…eight legs amazing
The web-building dance:
Of course six legs is the most successful number, especially when accompanied by two wings
Following the demise of our bee colony last Autumn, victims to wasps, this Spring we started off two new hives.
Last month we could see no sign of brood in the first hive and were all set up to move some over from the second.
However a recent inspection
gave evidence of egg laying
The Queen of hive two was easily spotted
as was evidence of her industry
So we are now planning multiple wasp defenses for the coming months
All the people around us say Swallow numbers are down this year. We will have to wait to see if this is a a blip or a trend.
It was late in the season when one pair finally moved into the woodshed
They seemed to be first-timers as they were easily disturbed and we had to move out all the feed bins to minimise disturbance.
They did not even have to make their own “pendent bed, or procreant cradle” as they took advantage of the ready made nest
She did manage to successfully hatch four eggs
The day before yesterday they were coaxed out of the nest and on to a beam
They have been on a few experimental flights, mainly learning how to fly through any handy doorways leading to sheds or the house.
Mainly though they prefer sitting on the beam
And this evening they were all back in their nest out of the rain.
A quick round up of some current Gribin Isaf life:
These lilies dominate the entrance to the tunnel, towering overhead and filling the air with sweetness
The perennial sweet pea plant, also in the tunnel, also adopting giant dimensions
The Creeping Jenny is doing what it does
We transplanted a lot of the raspberries at the end of last season but they do not seem to have suffered
The other soft fruit is definitely for sharing – mainly with the blackbirds
The first tomatoes are forming
Strawberries keep coming
Some of the other animals that are sharing these delights.
This froglet has been hanging out in the tunnel
Its that time of year again:
when summer grass is stored for winter forage.
In some ways, the farming next to us follows the same simple system it always has
Sheep and cattle graze the growing grass and then during the summer some fields are allowed to grow so the grass can be cut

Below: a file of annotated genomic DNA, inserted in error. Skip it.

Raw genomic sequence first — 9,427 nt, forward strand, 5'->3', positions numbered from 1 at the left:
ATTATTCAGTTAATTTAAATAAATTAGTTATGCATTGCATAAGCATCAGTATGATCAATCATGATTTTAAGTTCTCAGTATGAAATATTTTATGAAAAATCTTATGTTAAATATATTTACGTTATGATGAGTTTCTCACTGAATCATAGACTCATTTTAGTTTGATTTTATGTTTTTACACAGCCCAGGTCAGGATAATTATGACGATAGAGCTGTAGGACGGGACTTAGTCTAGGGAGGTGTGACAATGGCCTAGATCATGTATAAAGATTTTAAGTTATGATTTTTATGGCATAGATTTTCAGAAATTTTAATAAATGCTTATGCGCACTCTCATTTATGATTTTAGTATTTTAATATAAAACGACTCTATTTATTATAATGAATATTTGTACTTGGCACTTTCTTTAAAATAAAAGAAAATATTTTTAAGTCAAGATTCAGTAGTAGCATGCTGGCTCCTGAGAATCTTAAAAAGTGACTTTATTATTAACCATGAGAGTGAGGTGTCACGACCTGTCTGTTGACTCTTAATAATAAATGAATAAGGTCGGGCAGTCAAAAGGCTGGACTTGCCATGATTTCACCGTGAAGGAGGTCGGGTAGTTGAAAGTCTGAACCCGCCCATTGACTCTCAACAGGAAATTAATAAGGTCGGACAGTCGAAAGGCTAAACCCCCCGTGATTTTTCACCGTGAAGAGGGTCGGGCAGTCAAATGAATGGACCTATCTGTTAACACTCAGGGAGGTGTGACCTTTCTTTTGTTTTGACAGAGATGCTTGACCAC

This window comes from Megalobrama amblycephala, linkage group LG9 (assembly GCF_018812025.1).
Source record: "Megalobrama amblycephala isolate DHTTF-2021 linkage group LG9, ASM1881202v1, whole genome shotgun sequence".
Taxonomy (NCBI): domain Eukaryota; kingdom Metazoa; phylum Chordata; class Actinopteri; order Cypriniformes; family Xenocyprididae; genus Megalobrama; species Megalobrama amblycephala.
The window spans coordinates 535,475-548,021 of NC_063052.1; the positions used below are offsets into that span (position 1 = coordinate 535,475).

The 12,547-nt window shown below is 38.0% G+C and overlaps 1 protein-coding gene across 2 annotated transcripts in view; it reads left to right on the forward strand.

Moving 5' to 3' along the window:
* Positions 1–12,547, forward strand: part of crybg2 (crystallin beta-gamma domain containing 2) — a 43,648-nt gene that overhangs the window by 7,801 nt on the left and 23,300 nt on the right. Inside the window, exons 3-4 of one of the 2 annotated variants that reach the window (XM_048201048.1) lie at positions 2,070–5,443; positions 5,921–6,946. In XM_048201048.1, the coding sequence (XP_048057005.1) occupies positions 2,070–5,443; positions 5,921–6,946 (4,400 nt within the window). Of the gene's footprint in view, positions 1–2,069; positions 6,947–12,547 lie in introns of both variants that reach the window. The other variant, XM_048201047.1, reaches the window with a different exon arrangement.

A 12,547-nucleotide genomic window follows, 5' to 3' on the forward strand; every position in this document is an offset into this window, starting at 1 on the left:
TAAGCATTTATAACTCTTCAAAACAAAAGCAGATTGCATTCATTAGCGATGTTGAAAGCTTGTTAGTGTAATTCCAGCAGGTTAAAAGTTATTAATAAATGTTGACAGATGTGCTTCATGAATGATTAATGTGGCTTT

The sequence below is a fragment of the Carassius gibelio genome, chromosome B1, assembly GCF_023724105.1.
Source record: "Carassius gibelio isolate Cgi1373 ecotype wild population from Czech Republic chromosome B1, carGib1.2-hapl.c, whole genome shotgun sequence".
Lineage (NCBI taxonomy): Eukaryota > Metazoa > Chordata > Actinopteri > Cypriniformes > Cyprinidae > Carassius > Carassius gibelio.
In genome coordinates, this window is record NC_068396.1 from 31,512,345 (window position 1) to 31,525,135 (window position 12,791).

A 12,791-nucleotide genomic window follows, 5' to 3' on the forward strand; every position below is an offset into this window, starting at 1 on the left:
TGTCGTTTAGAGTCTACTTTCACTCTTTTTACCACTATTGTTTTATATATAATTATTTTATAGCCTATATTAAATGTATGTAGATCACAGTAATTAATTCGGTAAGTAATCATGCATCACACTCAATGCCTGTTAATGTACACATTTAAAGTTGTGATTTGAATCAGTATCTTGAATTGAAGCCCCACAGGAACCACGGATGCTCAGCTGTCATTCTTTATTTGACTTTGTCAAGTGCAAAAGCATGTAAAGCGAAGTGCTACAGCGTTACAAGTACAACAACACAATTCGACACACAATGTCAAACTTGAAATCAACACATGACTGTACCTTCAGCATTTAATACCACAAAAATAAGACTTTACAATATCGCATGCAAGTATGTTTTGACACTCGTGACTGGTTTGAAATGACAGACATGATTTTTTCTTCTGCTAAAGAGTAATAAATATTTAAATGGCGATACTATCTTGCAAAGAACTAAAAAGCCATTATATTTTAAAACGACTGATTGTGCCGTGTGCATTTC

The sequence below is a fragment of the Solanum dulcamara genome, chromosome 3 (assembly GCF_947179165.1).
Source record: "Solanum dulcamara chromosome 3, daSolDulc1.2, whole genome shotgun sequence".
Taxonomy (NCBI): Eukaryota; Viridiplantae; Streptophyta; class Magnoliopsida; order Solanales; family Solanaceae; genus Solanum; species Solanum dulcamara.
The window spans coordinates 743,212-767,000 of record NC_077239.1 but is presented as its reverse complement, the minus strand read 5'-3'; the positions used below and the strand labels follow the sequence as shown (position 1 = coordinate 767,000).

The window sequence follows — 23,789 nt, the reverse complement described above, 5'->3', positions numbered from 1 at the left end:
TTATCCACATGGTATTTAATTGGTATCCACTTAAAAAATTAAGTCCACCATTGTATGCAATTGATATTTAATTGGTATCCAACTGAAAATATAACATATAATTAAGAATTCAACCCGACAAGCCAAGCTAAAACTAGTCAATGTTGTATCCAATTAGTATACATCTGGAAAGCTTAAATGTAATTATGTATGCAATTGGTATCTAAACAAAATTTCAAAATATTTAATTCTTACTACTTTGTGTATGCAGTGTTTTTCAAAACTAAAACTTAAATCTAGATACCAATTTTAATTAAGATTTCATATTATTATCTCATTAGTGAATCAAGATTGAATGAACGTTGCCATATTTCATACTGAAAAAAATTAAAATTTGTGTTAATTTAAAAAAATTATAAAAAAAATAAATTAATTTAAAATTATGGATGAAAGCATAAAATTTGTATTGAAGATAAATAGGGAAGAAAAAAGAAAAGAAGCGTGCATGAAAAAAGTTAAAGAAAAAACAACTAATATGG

and stored for when the cattle are inside later in the year
and brought back out to the fields to supplement what the sheep can graze when the temperature drops.
Compared to much agricultural technology these days the machinery used next to us is fairly basic
However there are two changes to this cycle which have drastically changed the diversity of life in this landscape. The switch from hay to silage with its earlier cut and high level of fertiliser used has greatly reduced the variety of species and habitats.
In addition, the field next to us was ploughed up a couple of years ago and sown with a commercial grass seed – something that happens to all silage fields every few years – eridicating any native species trying to get a foothold.
So, today the Kites come low
looking for small mammal casualties and the cattle wait in the wings
– they will come in to graze the uncut edges and then the mucking out from their winter quarters will be returned to the field.
We have one less Woodpecker tonight, thanks to the Sparrowhawk, although human intervention might have meant it lived to see another day minus some of its feathers.
Dry for the harvesting but a light dampness a couple of days ago brought out a welcome visitor
One way of judging goings on at Gribin Isaf is the “how mad do our neighbouring farmers think we are?” index. Keeping rabbits comes fairly high up when there are already plenty in the surrounding fields. However we are looking for something meatier.
Although deciding on the delightful Silver Fox breed for our new project may make that a challenge.
Our breeding stock so far consists of one rabbit – Rory the Buck
Choosing this comparatively less popular breed might be providing an additional challenge in that tracking down some does to which he is not related may mean travelling a long way.
Meanwhile he is in temporary solitary accommodation
and although he shows no concern at all about inquisitive dogs
he can trigger Jessie’s barking-at-small-furry-things response to the extent where she gets quite hoarse, so we quickly had to make a bit of a buffer zone
Before long this was extended
so that, when Jessie is not looking, Rory can come out to play
He is very happy being handled
enjoys a variety of challenges
and a range of tastes
So, if you know of any Silver Fox does near you…
…do let him know.
A quick round of some recent sensual stimuli…
Tastes – now and coming soon:
The visual delights of flowering blooms
and when the light fades the scents swell – Honeysuckle, Wisteria, the Mock Orange
and the thousand blooms
of the rambling rose
And no more satisfying sight than a large fresh hedgehog dropping
Rabbit Picture of the Day
Rory upends his salad bowl to find the tasty bits.
Another first for us today
with a female Emperor Dragonfly
coming to lay eggs
The Wide-bodied Chaser
Another first was the Small Skipper
to join our butterfly list which includes, among others, the Ringlets, currently out in good numbers
the Painted Ladies
and the Red Admiral
which is always to be found on the same small beat around a bare path and a shed roof
the same spot that has been occupied by one of his species each year.
Also a wide variety of small moths around. These were inside the house
Rabbit Picture of the Day
Rory enjoys a mixed salad selected from here